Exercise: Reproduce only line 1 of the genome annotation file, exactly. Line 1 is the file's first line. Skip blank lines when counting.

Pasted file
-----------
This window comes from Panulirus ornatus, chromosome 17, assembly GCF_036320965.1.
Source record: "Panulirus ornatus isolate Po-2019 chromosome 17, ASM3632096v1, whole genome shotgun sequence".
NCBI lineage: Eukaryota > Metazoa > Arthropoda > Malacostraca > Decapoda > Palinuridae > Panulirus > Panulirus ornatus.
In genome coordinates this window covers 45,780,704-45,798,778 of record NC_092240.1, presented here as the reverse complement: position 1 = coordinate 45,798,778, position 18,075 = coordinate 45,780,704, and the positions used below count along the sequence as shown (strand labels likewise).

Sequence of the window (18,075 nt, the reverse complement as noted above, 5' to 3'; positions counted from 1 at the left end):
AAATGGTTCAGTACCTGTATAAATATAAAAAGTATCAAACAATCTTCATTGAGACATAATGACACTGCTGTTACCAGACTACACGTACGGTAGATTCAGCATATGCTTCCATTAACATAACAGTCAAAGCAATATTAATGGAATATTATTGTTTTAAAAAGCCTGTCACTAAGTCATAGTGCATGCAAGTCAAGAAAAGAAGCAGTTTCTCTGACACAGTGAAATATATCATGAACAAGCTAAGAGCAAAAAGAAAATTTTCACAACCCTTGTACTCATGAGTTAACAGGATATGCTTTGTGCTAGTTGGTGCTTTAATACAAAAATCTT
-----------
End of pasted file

This window comes from Panulirus ornatus, chromosome 17, assembly GCF_036320965.1.